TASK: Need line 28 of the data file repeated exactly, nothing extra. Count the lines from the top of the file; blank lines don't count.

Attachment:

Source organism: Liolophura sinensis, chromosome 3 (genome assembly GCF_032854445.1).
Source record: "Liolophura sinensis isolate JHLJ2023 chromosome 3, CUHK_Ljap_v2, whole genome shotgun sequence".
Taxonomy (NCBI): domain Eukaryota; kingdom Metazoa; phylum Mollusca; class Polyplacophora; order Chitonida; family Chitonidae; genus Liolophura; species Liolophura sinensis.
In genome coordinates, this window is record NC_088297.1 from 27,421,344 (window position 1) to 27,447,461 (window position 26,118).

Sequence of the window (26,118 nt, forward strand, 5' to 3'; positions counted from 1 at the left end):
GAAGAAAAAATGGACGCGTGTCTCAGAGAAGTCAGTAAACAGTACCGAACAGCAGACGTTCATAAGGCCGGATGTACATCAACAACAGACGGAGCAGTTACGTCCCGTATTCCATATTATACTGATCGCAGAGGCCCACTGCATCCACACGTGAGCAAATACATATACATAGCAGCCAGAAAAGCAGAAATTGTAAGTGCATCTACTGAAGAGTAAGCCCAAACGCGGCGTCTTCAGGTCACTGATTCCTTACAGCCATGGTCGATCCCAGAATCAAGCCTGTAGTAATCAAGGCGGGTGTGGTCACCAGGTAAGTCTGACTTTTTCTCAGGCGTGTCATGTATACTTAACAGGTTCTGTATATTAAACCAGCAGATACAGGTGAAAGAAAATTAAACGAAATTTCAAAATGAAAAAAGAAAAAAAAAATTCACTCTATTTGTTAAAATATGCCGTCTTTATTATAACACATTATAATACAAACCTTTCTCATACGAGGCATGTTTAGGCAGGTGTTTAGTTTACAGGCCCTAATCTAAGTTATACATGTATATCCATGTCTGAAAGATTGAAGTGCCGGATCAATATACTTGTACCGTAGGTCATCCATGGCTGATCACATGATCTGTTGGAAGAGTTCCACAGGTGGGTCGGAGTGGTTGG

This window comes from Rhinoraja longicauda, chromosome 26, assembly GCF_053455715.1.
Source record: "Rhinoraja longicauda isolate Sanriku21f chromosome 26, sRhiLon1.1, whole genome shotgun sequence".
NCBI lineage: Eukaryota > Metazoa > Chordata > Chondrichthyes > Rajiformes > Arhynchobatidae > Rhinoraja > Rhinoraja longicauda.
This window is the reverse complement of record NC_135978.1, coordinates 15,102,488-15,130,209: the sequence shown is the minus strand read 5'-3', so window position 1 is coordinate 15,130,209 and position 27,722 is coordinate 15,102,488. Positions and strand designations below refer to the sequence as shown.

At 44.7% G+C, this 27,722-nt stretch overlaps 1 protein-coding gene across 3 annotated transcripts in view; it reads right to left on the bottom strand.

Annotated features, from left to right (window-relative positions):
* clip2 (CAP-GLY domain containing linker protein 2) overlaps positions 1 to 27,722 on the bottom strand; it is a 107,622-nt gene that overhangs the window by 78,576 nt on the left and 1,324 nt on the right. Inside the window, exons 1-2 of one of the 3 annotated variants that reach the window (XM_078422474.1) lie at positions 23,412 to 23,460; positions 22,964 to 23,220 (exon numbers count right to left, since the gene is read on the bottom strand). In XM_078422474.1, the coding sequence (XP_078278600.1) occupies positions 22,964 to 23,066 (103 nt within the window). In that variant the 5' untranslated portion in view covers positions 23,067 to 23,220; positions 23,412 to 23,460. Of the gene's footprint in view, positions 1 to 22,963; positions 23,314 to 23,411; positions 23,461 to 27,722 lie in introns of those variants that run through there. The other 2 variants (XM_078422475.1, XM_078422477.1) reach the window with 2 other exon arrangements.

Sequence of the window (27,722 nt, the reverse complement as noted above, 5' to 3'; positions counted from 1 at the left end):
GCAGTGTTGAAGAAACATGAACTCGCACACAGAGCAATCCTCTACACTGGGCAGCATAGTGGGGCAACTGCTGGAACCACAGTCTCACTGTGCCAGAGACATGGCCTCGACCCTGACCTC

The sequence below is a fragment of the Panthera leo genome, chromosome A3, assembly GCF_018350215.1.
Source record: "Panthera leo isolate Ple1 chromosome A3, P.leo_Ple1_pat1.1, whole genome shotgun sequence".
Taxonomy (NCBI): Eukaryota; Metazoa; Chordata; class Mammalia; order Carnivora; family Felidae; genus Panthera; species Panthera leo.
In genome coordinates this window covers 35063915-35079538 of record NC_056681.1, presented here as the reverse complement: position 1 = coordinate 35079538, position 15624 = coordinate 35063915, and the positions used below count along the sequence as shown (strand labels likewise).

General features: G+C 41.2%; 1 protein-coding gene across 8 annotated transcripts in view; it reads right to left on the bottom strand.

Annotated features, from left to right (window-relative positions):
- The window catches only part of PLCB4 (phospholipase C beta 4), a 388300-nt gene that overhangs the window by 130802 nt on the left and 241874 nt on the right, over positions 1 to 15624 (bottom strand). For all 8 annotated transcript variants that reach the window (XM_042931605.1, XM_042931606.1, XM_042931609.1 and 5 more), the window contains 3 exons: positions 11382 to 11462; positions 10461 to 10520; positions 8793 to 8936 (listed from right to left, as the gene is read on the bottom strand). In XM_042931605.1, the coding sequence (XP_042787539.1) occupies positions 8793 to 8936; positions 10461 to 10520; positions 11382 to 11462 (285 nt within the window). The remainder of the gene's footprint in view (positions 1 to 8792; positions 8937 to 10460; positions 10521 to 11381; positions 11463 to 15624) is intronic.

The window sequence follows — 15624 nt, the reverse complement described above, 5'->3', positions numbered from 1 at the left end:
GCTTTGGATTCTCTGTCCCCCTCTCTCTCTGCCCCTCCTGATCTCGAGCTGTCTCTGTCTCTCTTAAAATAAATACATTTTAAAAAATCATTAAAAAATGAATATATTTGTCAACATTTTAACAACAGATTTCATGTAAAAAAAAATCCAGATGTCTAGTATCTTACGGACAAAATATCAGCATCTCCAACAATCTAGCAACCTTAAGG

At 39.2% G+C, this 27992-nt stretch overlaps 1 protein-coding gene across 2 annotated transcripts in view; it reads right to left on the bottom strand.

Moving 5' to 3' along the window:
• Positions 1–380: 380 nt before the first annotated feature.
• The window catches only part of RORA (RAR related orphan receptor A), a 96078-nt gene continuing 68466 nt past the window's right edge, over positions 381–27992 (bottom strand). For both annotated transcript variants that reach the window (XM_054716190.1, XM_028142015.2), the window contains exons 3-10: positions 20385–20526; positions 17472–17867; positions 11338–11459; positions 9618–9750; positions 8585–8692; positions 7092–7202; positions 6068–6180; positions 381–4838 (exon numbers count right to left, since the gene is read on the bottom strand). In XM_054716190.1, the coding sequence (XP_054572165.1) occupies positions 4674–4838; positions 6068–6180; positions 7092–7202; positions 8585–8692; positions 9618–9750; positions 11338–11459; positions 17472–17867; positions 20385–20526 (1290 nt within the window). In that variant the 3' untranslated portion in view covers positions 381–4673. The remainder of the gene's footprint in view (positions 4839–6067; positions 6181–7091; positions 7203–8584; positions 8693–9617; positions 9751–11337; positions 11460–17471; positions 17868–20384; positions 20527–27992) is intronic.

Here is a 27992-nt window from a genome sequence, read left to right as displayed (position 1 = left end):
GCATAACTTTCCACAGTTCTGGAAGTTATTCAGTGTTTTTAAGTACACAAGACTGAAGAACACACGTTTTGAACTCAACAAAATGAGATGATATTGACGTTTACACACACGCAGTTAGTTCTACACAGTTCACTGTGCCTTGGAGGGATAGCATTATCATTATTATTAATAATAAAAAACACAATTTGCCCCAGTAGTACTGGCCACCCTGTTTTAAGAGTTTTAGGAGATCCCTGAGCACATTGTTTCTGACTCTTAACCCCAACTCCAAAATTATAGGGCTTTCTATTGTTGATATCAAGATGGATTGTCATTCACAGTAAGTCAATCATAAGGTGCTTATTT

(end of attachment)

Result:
• The window catches only part of RORA (RAR related orphan receptor A), a 96078-nt gene continuing 68466 nt past the window's right edge, over positions 381–27992 (bottom strand). For both annotated transcript variants that reach the window (XM_054716190.1, XM_028142015.2), the window contains exons 3-10: positions 20385–20526; positions 17472–17867; positions 11338–11459; positions 9618–9750; positions 8585–8692; positions 7092–7202; positions 6068–6180; positions 381–4838 (exon numbers count right to left, since the gene is read on the bottom strand). In XM_054716190.1, the coding sequence (XP_054572165.1) occupies positions 4674–4838; positions 6068–6180; positions 7092–7202; positions 8585–8692; positions 9618–9750; positions 11338–11459; positions 17472–17867; positions 20385–20526 (1290 nt within the window). In that variant the 3' untranslated portion in view covers positions 381–4673. The remainder of the gene's footprint in view (positions 4839–6067; positions 6181–7091; positions 7203–8584; positions 8693–9617; positions 9751–11337; positions 11460–17471; positions 17868–20384; positions 20527–27992) is intronic.